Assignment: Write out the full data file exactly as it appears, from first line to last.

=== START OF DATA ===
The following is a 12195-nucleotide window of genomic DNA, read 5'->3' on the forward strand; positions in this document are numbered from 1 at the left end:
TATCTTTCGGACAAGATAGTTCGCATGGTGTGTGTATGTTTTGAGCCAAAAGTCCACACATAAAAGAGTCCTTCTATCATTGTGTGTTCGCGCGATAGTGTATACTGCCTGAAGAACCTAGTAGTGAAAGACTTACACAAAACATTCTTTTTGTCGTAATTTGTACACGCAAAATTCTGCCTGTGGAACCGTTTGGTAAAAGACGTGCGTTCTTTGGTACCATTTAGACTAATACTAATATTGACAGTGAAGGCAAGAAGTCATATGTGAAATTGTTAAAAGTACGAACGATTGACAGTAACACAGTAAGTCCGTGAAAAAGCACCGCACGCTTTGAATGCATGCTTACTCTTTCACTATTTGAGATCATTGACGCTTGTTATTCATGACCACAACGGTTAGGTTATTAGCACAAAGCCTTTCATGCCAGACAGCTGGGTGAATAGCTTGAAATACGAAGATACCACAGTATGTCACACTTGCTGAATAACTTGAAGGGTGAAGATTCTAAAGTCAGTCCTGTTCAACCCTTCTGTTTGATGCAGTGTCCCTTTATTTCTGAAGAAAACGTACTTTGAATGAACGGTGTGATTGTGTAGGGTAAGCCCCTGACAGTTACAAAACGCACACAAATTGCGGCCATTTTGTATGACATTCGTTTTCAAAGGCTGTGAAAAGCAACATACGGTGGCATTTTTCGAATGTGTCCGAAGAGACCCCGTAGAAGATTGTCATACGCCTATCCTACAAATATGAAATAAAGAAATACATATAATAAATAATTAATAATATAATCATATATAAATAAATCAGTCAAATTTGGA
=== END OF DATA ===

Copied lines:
The following is a 12195-nucleotide window of genomic DNA, read 5'->3' on the forward strand; positions in this document are numbered from 1 at the left end:
TATCTTTCGGACAAGATAGTTCGCATGGTGTGTGTATGTTTTGAGCCAAAAGTCCACACATAAAAGAGTCCTTCTATCATTGTGTGTTCGCGCGATAGTGTATACTGCCTGAAGAACCTAGTAGTGAAAGACTTACACAAAACATTCTTTTTGTCGTAATTTGTACACGCAAAATTCTGCCTGTGGAACCGTTTGGTAAAAGACGTGCGTTCTTTGGTACCATTTAGACTAATACTAATATTGACAGTGAAGGCAAGAAGTCATATGTGAAATTGTTAAAAGTACGAACGATTGACAGTAACACAGTAAGTCCGTGAAAAAGCACCGCACGCTTTGAATGCATGCTTACTCTTTCACTATTTGAGATCATTGACGCTTGTTATTCATGACCACAACGGTTAGGTTATTAGCACAAAGCCTTTCATGCCAGACAGCTGGGTGAATAGCTTGAAATACGAAGATACCACAGTATGTCACACTTGCTGAATAACTTGAAGGGTGAAGATTCTAAAGTCAGTCCTGTTCAACCCTTCTGTTTGATGCAGTGTCCCTTTATTTCTGAAGAAAACGTACTTTGAATGAACGGTGTGATTGTGTAGGGTAAGCCCCTGACAGTTACAAAACGCACACAAATTGCGGCCATTTTGTATGACATTCGTTTTCAAAGGCTGTGAAAAGCAACATACGGTGGCATTTTTCGAATGTGTCCGAAGAGACCCCGTAGAAGATTGTCATACGCCTATCCTACAAATATGAAATAAAGAAATACATATAATAAATAATTAATAATATAATCATATATAAATAAATCAGTCAAATTTGGA